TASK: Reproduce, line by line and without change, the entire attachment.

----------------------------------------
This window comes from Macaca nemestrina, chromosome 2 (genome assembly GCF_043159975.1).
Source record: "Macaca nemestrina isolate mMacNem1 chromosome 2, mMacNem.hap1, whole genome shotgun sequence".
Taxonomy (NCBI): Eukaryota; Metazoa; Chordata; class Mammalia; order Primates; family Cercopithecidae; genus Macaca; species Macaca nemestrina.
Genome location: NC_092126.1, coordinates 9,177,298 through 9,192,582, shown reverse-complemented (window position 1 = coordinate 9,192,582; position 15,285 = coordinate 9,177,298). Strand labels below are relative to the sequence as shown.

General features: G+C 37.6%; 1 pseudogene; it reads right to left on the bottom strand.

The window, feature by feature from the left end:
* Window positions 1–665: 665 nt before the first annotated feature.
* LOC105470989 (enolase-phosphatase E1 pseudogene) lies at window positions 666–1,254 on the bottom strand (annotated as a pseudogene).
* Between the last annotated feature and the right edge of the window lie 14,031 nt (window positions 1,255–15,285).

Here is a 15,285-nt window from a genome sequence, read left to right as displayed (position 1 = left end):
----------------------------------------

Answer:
This window comes from Macaca nemestrina, chromosome 2 (genome assembly GCF_043159975.1).
Source record: "Macaca nemestrina isolate mMacNem1 chromosome 2, mMacNem.hap1, whole genome shotgun sequence".
Taxonomy (NCBI): Eukaryota; Metazoa; Chordata; class Mammalia; order Primates; family Cercopithecidae; genus Macaca; species Macaca nemestrina.
Genome location: NC_092126.1, coordinates 9,177,298 through 9,192,582, shown reverse-complemented (window position 1 = coordinate 9,192,582; position 15,285 = coordinate 9,177,298). Strand labels below are relative to the sequence as shown.

General features: G+C 37.6%; 1 pseudogene; it reads right to left on the bottom strand.

The window, feature by feature from the left end:
* Window positions 1–665: 665 nt before the first annotated feature.
* LOC105470989 (enolase-phosphatase E1 pseudogene) lies at window positions 666–1,254 on the bottom strand (annotated as a pseudogene).
* Between the last annotated feature and the right edge of the window lie 14,031 nt (window positions 1,255–15,285).

Here is a 15,285-nt window from a genome sequence, read left to right as displayed (position 1 = left end):